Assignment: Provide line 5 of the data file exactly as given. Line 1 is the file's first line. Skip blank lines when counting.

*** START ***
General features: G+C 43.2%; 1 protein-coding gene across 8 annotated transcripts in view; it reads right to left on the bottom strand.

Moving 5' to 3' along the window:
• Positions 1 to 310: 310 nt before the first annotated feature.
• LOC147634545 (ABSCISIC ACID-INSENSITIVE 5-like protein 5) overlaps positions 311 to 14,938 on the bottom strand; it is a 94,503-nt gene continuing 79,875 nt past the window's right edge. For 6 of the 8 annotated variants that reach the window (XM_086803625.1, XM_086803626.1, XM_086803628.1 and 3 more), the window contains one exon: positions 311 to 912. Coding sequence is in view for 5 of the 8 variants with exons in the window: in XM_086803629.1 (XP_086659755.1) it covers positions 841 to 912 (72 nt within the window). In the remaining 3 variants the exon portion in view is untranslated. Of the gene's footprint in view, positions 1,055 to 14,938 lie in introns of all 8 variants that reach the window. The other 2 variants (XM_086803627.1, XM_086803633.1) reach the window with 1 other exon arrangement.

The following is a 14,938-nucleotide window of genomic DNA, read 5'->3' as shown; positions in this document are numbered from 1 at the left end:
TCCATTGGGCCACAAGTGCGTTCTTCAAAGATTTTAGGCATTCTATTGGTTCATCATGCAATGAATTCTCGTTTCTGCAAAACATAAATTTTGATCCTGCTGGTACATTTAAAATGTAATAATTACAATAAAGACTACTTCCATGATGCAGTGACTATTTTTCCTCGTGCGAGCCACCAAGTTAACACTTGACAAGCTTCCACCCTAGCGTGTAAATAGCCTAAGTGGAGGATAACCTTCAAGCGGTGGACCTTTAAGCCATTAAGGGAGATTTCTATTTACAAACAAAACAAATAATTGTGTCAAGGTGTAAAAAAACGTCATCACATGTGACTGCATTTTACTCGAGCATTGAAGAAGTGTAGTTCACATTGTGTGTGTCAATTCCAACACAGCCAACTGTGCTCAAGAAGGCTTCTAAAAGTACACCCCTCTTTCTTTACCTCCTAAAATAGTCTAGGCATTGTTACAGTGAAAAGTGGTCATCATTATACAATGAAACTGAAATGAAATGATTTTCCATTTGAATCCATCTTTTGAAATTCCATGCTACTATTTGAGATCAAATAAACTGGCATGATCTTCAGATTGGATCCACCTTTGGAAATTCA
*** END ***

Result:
The following is a 14,938-nucleotide window of genomic DNA, read 5'->3' as shown; positions in this document are numbered from 1 at the left end: